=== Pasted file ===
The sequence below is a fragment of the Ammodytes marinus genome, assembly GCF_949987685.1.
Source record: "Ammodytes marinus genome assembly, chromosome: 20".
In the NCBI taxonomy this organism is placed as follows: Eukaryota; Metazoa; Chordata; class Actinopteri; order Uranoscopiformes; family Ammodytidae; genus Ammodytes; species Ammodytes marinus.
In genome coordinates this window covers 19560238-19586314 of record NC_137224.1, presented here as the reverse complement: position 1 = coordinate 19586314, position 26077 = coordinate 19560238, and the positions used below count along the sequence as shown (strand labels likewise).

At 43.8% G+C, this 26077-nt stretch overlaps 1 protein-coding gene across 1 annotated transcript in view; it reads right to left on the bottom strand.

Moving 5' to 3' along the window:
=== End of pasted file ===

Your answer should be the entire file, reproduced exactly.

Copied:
The sequence below is a fragment of the Ammodytes marinus genome, assembly GCF_949987685.1.
Source record: "Ammodytes marinus genome assembly, chromosome: 20".
In the NCBI taxonomy this organism is placed as follows: Eukaryota; Metazoa; Chordata; class Actinopteri; order Uranoscopiformes; family Ammodytidae; genus Ammodytes; species Ammodytes marinus.
In genome coordinates this window covers 19560238-19586314 of record NC_137224.1, presented here as the reverse complement: position 1 = coordinate 19586314, position 26077 = coordinate 19560238, and the positions used below count along the sequence as shown (strand labels likewise).

At 43.8% G+C, this 26077-nt stretch overlaps 1 protein-coding gene across 1 annotated transcript in view; it reads right to left on the bottom strand.

Moving 5' to 3' along the window: